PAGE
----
A lot or a little?
The parents' guide to what's in this game.
What parents need to know
Parents need to know that Attack on Titan: Final Battle is an action/adventure game available for Xbox One, PlayStation 4, Nintendo Switch, and Windows-based PCs. The game includes the full Attack on Titan 2 game packaged with the Final Battle expansion content. This adds new modes and control enhancements and carries the story through season three of the popular anime series. The game includes a substantial amount of violence, with graphic depictions of dismemberment as well as some occasionally disturbing scenes of death. The main enemies, Titans, are large creatures with humanlike features, generally depicted as nude but without any genitalia (so none is shown on-screen). Parents should also be aware that the game's dialogue does occasionally include some profanity.
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What's it about?
The battle to save humanity continues in ATTACK ON TITAN 2: FINAL BATTLE, bringing together Attack on Titan 2 and the massive Final Battle expansion together in one complete package. Final Battle continues the saga of the Survey Corps as they fight to reclaim their homeland from the constant threat of the powerful and nearly indestructible monstrosities known as Titans. Players can explore the complete Attack on Titan story from Eren Yeager's first days as a cadet and the discovery of his Titan powers in season one on through season three's recent world-shattering revelations on the true origins of the Titans. Final Battle also adds a brand-new Territory mode, which gives players a chance to run their own reclamation efforts, recruiting characters from every corner of the Attack on Titan universe to help take back the land beyond the walls.
Is it any good?
Fans of this popular anime have been taken on a roller coaster of events since the series began, with some massive revelations revealed in season three of the franchise. Now, in Attack on Titan 2: Final Battle, those events can be played out in brand-new story-based content added on to the previous game with this downloadable content (DLC)/expanded package. For fans, this really is the ultimate package, too, as it covers the entirety of the series, from its debut until now. One of the more unique quirks is that players can create their own character to join the adventure. That's fun and makes you feel like you're part of the universe, but it also can make things feel out of place: Events unfold around you instead of your character being vital to the plot. Still, it's a different point of view that gives fans a unique perspective to the familiar story. Plus, the game does include missions in which players take on the roles of the main characters to reenact key moments.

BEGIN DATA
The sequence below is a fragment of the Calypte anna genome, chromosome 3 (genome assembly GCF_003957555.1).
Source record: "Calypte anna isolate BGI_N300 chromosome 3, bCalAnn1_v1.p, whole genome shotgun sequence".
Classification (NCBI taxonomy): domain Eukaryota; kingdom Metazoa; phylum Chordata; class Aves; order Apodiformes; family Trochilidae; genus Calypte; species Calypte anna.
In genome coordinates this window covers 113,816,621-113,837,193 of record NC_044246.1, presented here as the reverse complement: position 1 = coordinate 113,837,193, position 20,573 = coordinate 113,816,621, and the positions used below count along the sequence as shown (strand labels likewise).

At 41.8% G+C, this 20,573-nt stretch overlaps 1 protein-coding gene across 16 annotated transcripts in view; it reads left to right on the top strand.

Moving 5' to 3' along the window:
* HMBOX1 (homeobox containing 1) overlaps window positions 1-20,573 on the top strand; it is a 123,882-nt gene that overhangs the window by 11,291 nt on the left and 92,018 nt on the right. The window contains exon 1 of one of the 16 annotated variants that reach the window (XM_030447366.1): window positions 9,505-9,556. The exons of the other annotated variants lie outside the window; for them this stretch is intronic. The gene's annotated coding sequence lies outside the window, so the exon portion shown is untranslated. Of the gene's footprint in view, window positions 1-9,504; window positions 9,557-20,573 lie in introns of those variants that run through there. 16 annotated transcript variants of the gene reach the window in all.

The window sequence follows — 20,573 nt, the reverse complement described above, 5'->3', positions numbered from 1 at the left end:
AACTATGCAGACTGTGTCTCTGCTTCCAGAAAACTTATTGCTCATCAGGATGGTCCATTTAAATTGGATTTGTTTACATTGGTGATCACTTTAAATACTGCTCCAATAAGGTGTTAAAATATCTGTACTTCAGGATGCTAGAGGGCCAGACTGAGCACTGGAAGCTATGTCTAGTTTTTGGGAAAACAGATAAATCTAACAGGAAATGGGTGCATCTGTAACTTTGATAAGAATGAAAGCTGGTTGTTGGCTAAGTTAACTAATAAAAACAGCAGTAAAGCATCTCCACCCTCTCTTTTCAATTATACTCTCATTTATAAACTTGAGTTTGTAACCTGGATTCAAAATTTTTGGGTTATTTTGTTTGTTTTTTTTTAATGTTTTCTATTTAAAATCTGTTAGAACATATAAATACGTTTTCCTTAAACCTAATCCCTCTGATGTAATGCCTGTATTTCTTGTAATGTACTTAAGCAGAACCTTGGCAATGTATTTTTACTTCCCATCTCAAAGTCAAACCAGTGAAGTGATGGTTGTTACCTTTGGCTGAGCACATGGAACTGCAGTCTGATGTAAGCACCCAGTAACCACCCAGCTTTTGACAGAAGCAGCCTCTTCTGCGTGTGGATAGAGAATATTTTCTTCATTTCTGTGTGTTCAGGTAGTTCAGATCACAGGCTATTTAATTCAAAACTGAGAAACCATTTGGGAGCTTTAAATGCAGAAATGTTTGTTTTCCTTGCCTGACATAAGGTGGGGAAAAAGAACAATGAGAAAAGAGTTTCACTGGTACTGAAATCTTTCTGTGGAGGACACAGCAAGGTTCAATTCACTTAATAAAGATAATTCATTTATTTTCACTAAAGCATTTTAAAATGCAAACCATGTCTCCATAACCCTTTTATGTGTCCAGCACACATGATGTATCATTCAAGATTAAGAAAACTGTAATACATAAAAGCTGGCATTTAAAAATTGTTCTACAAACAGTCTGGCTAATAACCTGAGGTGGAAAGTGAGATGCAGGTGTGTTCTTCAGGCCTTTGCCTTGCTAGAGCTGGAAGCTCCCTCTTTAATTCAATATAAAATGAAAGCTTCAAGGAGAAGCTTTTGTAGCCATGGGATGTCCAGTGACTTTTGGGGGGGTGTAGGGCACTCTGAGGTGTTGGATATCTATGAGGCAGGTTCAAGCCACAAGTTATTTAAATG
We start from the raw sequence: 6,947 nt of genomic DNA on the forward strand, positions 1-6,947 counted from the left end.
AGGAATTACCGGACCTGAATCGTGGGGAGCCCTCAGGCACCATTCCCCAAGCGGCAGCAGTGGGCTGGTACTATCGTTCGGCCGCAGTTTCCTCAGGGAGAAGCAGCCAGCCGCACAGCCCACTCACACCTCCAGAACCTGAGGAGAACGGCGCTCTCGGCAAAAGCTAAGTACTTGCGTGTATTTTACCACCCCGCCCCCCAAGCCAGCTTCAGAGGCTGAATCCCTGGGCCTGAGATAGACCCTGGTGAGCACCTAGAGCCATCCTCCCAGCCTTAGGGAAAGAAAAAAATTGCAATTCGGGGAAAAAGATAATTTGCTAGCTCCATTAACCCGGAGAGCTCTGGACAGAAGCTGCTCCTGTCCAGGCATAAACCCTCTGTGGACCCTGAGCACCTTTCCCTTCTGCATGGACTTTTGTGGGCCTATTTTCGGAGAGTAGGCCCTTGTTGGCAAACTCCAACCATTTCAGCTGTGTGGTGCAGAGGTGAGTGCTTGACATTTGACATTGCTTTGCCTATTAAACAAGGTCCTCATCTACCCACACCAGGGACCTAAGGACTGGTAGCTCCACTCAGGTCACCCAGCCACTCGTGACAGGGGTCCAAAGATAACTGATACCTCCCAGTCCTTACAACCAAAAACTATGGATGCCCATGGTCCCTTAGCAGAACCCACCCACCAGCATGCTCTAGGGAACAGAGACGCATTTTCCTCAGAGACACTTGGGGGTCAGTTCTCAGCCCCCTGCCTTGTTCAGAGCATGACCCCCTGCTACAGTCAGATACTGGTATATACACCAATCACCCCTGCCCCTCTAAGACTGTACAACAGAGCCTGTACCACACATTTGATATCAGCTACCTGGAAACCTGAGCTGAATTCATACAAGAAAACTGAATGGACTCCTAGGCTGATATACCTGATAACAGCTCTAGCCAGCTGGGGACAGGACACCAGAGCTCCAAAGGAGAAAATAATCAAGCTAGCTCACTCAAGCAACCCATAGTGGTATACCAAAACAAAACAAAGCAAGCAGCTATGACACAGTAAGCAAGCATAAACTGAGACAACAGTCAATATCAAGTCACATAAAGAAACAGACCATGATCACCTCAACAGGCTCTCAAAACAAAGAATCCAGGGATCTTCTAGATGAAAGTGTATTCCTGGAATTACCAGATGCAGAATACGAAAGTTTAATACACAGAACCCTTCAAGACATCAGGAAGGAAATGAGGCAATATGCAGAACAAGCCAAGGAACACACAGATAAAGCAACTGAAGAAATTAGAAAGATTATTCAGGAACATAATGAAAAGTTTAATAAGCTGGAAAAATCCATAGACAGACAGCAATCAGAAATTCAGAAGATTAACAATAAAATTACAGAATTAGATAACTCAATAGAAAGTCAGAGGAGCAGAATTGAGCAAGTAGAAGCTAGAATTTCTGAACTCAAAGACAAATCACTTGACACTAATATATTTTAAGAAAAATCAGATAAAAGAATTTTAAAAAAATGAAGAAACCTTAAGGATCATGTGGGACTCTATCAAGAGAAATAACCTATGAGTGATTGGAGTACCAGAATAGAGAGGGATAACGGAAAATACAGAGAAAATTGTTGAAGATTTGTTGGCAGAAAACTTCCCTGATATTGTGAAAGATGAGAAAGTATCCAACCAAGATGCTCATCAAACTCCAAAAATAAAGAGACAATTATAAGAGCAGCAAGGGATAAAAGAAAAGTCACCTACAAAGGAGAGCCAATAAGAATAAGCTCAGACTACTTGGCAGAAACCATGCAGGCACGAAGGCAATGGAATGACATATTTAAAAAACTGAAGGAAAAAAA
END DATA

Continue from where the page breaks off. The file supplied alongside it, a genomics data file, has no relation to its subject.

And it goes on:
Attack on Titan 2: Final Battle does a lot more than just add story content to the game, though. For starters, the controls have been vastly improved. There are better cues for getting critical strikes on Titans' weak spots, and a control assist option makes targeting and movement much smoother than in the past. There's still a lot of gameplay complexity and it still requires a lot of practice, but it's more manageable than before. Final Battle also adds a brand-new Territory mode to the package, which takes place apart from the main story. Here, players manage their own outpost outside of the city walls, recruiting characters and leading missions to retake territories under Titan control. It's a goal-oriented twist on the gameplay, and an interesting "What if?" sort of scenario, with players able to recruit help from key characters that have existed throughout the franchise. Characters that have never met or even those that may have died in the main story can work together to drive out the Titan threats. Admittedly, it can feel a bit repetitive after a while, and the recruited characters never get much development, but it's an extra bit of service that fans of the series should appreciate.
Talk to your kids about ...
Families can talk about violence in video games. Is the impact of the violence in Attack on Titan 2: Final Battle affected by the fact that the Titans are gigantic monsters that try to eat everyone? Would the impact be lessened if the enemies didn't look like giant humans? Do you think there might be a cultural difference in how this violence is perceived in America versus in Japan?
What are some of the advantages and drawbacks to using video games to adapt existing stories? Do adaptations help to drive interest toward the properties they're based on, or vice versa?
- Platforms: Google Stadia, Nintendo Switch, PlayStation 4, Windows, Xbox One
- Price: $59.99
- Pricing structure: Paid
- Available online? Available online
- Developer: Koei Tecmo
- Release date: July 5, 2019
- Genre: Action/Adventure
- Topics: Magic and Fantasy, Adventures, Misfits and Underdogs, Monsters, Ghosts, and Vampires
- ESRB rating: M for Blood and Gore, Language, Partial Nudity, Violence
- Last updated: April 13, 2020
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Common Sense Media's unbiased ratings are created by expert reviewers and aren't influenced by the product's creators or by any of our funders, affiliates, or partners.